28 blog posts found matching keyword search for: Microphones
Pro Videographer & Editor Bradford Hill has had a lot of experience shooting events, music videos & interviews across the nation. His project require crisp sound with clear settings. When Shure shipped both their VP83 LensHopper™ mic and the VP83F LensHopper™ mic straight to ProductionHUB Inc., Hill hooked them up on both the Canon C100 and Canon XA25 to see just how sound these mics truly are.
Reviewed by Chris SanchezAKG recently sent me a pair of their new 451 ‘65th anniversary edition’ models as well as a D12VR to evaluate in studio. While not strict re-issues per se, these beautifully made microphones combine vintage and modern features to continue the legacy of these two great product lines. AKG introduced the original D12 in the mid 1950s, and it has been a favorite for kick drum mic’ing for decades. The 451 has a similar lengthy history, with that series debuting in 1969. AKG 451s have for decades been staples in music recording studios as well as on film sets and foley stages.
DPA Microphones is delighted to have played a key part in capturing the sound for this high octane movie. Award-winning Production Sound Mixer Ben Osmo chose the company's d:screet™ 4063 Miniature Microphones with low sensitivity and low voltage to record dialogue during the shooting of action scenes that involved fast, furious and bumpy chases across the Namibian desert. He also used DPA d:screet 4062 Miniature Microphones with extra low sensitivity for cabled recordings of various vehicles, and these were held firm inside each vehicle by DPA magnet mounts.
This fall, audio professionals from all around the world convened at the 141st AES Convention in downtown LA to check out the leading-edge audio technology and gear of 2016. Not only was the Los Angeles Convention Center jammed with countless exhibit floors, but there was also a myriad of seminars where attendees gathered to gain insight on these new developments. Some of the highlights included VR/360° audio microphones, virtual microphones and ground-breaking audio plug-ins that now change the way engineers can mix, master and record.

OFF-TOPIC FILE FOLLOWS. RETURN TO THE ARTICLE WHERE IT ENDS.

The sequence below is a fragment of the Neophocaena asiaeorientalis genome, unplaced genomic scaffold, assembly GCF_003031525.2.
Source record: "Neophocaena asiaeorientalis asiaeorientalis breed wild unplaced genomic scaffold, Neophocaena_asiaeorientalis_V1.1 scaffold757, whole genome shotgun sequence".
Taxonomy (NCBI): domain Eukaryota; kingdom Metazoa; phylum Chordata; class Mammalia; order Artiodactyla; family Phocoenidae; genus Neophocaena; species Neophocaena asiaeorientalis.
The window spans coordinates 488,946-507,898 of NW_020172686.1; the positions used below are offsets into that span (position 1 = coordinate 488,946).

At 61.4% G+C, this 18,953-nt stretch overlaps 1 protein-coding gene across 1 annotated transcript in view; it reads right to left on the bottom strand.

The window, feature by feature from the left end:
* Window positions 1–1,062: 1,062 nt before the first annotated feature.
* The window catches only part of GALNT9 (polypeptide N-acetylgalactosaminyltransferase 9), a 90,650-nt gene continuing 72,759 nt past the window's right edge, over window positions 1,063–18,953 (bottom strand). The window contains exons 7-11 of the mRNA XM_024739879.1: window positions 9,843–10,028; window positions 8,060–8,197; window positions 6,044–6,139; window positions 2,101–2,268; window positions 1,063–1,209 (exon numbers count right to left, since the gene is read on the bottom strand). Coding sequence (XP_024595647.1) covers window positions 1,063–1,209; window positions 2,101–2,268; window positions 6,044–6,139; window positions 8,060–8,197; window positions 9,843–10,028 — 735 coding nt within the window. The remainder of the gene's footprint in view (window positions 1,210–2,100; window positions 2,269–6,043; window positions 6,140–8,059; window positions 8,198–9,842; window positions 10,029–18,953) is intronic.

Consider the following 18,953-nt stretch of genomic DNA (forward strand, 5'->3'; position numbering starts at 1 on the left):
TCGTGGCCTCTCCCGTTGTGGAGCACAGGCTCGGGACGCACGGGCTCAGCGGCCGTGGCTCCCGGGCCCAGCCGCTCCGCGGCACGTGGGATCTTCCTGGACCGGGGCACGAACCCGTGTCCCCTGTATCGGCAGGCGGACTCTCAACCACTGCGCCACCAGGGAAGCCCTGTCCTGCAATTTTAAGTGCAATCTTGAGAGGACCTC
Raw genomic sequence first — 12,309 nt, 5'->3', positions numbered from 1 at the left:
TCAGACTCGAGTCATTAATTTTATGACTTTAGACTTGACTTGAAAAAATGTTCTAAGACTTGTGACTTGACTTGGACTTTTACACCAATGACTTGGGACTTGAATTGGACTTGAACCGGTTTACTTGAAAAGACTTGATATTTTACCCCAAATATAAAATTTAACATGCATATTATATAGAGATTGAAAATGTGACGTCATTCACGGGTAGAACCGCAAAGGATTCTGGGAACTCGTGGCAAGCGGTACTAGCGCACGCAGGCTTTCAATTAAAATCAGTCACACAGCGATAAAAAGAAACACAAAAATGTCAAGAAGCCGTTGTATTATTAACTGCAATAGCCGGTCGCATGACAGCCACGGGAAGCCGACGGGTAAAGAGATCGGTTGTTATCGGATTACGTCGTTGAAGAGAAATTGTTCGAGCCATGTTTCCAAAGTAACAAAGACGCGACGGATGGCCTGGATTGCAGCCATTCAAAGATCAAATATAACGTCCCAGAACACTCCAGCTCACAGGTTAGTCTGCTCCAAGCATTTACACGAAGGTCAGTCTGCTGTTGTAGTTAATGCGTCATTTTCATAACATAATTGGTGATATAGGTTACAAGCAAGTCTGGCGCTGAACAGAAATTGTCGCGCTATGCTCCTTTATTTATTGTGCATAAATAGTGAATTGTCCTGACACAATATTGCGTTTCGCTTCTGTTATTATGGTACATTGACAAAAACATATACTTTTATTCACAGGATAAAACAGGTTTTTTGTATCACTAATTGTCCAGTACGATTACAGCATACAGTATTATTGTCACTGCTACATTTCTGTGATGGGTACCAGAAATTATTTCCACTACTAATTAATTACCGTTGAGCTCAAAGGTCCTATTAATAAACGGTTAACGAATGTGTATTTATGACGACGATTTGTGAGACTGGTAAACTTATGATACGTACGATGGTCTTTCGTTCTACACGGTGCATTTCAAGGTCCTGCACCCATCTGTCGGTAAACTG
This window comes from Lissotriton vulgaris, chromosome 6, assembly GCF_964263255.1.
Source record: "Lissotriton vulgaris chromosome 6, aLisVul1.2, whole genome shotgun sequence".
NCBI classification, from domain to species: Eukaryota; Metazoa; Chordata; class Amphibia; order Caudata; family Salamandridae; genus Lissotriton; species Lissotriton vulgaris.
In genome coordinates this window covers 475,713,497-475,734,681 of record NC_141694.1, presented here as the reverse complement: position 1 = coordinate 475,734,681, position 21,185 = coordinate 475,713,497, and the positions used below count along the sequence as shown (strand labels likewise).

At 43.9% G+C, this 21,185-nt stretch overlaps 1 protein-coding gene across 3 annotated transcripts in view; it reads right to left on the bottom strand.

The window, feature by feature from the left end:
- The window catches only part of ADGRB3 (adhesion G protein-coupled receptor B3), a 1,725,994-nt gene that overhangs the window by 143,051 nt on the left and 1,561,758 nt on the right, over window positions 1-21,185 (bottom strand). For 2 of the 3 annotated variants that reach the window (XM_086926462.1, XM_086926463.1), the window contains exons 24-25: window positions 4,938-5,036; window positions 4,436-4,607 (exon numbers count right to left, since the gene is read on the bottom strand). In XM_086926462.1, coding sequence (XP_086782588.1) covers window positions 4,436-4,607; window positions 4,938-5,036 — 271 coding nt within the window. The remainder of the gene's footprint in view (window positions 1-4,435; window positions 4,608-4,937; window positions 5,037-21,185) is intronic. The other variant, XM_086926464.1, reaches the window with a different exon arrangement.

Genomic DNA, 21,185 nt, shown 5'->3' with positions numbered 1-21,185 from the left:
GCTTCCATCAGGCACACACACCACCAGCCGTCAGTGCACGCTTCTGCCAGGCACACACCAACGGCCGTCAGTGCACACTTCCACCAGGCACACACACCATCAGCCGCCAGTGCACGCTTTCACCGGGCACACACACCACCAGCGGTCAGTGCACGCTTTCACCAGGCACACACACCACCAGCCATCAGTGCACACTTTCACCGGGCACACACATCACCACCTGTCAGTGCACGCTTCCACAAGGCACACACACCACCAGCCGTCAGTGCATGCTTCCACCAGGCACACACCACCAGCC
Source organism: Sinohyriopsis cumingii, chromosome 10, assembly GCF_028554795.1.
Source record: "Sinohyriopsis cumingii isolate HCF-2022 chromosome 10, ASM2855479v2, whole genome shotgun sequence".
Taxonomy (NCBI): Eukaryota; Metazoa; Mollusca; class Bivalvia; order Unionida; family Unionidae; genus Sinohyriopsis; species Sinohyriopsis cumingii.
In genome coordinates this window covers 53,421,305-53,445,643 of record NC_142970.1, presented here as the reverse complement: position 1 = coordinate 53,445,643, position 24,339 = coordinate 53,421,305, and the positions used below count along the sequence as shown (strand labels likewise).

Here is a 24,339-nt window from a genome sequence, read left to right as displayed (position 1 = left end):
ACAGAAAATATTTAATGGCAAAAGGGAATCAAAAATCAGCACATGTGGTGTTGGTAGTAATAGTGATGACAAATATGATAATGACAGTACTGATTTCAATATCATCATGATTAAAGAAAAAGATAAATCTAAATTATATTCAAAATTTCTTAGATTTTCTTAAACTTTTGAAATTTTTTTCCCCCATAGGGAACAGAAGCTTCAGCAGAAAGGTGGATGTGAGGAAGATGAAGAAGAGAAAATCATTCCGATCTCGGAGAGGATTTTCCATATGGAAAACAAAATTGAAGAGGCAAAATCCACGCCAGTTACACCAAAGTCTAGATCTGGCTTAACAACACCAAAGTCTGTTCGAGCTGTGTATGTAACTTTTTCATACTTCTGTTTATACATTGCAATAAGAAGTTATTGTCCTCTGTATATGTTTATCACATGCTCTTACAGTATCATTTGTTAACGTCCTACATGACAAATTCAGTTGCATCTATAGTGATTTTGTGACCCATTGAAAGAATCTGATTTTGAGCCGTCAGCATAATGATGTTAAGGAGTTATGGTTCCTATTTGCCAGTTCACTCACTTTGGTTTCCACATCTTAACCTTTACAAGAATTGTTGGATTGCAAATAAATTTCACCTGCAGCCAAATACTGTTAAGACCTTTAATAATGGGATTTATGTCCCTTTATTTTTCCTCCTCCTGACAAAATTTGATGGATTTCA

When the critically acclaimed action film Baby Driver hit the big screen, audiences got to experience a number of heart pounding, in-your-face motor vehicle sound effects courtesy of Sound Designer/Composer Watson Wu. In order to capture the pristine vehicle sounds, Wu, long regarded as one of the industry leaders in field recording, relied on his trusted equipment from DPA Microphones. He answered a few questions about working on the film and how he got the sounds just right.
Making any kind of film is time consuming and expensive. A large part of the cost comes from buying, or more realistically for a student crew with just a handful of people, renting high quality equipment. Not least because insurance could make the rental prohibitively expensive.
By: Ian Cohen With all the technology available, and what I refer to as “Redundant Device Syndrome” or RDS for short, it is a wonder that anyone ever talks to each other. Most eyeballs are almost constantly glued to screens big and small (including my own), and it often feels isolating, distracting, and counterproductive. This phenomenon is apparent everywhere you look, heads down not looking forward, fingers flying and tapping buttons and keys. Our minds are ensnared by this new age of technology and ease of access of information and entertainment. I’m guilty too.
Adding music to a film can add power and interest to the production. And when the music is an integral part of the story, the power is multiplied. Filmmakers, creative editing company editors and sound engineers need to work together to realize the full advantages of using music in their film.
Recording excellent field audio is not a mystery. It's achieved through proper planning and execution of the sound parameters you decided on before the actual production starts. That said, getting the right audio gear for the field is an important part of the production process.
A review of DTV Audio Group's 2013 AES programby Chris SanchezThe DTV Audio Group is a trade organization whose mission is to help the industry meet the potential of digital television audio. Its membership is comprised of "network operations and technology managers and the engineers and consultants who support them. At the 2013 NY AES show, DTV A/G held a 5-part symposium that examined some changes that we can anticipate in the broadcast-audio landscape in the coming years.